2.4.7 In the same way, airspace designers review the paths airplanes typically take and then use that knowledge in designing procedures. Pilots will ask for the shortcuts they want, and controllers will approve those that help move the traffic. The goal of this method is a natural and efficient traffic flow.

2.4.8 Regarding qualitative data, the Denver Metroplex report states:

An example of qualitative assessment is task complexity, which can be lessened through the application of structured PBN procedures versus the use of radar vectors, but quantifying that impact is difficult. Reduced communications between pilot and controller, as well as reduced potential for operational errors are examples of metrics associated with controller task complexity that cannot be quantified.

 

The inability to measure task complexity and the effect of reduced communications and reduced error potential require subjective feedback from controllers.

2.4.9 Regarding quantifiable data, the report states:

The Metroplex Study Team (MST) identified changes in track lengths, flight times, time in level flight, and fuel burn. Potential benefits were measured by comparing current flights to the MST proposed procedures using a Markov Chain Monte Carlo method to approximate aircraft behavior based on distributions from historic radar tracks.

 

Compilation and analysis of these data provide designers with measurable results.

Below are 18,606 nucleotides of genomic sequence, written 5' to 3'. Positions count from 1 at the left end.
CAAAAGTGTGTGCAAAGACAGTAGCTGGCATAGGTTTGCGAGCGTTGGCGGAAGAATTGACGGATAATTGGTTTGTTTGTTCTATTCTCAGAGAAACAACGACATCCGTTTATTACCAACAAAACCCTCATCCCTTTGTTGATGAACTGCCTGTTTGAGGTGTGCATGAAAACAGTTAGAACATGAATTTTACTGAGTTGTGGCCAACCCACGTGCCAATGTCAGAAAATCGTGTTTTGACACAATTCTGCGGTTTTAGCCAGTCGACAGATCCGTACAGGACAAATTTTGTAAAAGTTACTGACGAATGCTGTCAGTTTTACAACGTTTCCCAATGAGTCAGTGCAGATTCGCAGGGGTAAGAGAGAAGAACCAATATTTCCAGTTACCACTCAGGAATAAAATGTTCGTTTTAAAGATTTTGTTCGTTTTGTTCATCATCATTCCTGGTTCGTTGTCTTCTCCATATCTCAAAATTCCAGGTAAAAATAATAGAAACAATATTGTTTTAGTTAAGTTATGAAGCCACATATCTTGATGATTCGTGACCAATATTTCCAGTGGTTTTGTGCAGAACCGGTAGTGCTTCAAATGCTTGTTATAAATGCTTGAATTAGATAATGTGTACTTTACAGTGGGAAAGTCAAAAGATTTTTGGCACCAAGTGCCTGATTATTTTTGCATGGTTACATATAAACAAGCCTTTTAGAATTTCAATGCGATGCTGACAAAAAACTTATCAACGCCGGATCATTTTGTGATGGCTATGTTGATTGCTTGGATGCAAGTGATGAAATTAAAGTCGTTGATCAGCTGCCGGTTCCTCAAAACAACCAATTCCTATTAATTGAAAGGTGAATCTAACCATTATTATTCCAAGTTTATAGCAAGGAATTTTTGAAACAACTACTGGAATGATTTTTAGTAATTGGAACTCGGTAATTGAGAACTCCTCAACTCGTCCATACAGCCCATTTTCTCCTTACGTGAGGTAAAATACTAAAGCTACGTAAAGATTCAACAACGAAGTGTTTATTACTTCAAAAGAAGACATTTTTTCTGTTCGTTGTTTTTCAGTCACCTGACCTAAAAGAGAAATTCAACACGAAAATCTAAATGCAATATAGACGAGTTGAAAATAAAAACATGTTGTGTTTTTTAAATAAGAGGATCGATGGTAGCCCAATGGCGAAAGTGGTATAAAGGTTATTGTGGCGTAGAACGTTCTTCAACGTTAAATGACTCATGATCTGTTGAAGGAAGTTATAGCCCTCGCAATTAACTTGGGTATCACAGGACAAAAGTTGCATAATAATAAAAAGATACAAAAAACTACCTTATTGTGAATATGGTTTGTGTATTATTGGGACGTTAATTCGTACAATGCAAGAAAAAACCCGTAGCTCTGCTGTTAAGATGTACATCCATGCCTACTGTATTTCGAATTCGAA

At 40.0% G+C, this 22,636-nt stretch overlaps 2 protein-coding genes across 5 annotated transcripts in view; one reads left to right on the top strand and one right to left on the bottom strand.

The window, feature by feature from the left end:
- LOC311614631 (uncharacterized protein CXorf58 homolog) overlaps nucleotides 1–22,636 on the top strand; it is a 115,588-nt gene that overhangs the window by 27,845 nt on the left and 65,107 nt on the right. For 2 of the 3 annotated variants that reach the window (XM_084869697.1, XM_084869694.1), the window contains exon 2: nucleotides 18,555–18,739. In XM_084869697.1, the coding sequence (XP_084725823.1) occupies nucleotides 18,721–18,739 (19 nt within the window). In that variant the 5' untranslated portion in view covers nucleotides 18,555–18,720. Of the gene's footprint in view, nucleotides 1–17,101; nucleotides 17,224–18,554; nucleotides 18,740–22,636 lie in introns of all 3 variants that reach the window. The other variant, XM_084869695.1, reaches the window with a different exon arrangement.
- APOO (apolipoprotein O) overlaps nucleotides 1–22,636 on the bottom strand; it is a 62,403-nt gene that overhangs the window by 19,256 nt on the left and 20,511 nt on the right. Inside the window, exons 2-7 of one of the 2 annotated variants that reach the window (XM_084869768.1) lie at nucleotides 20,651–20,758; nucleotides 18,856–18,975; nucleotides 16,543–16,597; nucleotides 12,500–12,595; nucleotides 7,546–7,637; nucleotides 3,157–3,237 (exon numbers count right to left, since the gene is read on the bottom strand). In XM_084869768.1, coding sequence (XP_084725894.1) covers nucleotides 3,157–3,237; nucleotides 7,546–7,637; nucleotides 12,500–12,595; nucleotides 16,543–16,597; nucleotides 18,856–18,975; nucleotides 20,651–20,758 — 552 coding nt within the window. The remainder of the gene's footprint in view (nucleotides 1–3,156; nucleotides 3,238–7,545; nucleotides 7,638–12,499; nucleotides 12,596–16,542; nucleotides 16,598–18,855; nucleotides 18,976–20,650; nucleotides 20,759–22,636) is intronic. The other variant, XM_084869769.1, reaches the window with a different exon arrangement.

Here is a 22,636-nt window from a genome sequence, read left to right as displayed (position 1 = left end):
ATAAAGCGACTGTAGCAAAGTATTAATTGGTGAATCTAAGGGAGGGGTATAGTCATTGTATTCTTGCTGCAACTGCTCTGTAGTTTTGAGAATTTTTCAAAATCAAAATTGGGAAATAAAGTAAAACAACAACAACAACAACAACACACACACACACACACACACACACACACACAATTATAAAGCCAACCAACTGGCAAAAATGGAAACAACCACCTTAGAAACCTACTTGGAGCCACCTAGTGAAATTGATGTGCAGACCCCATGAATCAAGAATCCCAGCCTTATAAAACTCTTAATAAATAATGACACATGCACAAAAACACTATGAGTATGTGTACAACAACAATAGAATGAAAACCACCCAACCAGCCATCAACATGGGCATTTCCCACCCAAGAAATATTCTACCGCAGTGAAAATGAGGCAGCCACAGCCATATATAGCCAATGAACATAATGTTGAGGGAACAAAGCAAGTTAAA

2.4.10 An important aspect of any new procedure is equipage. Non-equipped aircraft will require additional procedures that will consume airspace and can put an inordinate burden on controllers during busy periods. The Denver Metroplex report includes survey data of the user community as shown in Table 1.

2.4.11 The result of the project was to optimize vertical profiles, shorten lateral paths, segregate route, remove unused en route transitions, reduce the number of STARs, and propose flow dependent transitions. Arrival procedures for satellites in the area were created. Some were procedurally segregated from DEN SIDs and STARs. Some of the new STARs are shown in Figure 4.

2.4.12 The estimated benefits were as shown in Table 2.


2.5 Houston, Texas, USA Metroplex

2.5.1 On May 29, 2014, the Houston Metroplex project implemented 60 new or modified arrival and departure procedures. A MITRE study predicted a fuel savings among all carriers of10 million USD annually because of more efficient routes and trajectories (“Houston Metroplex Post-Implementation Analysis”, January 2015, MITRE).

2.5.2 The project featured three major themes: o Procedures optimized to reduce the path distance and to provide for efficient vertical profiles. o Operational incentives to use the procedures. o Use of time-based flow management to insure appropriate spacing under changing wind and traffic conditions. If intervention is required during continuous descent procedures then the benefit of the procedure is dramatically reduced.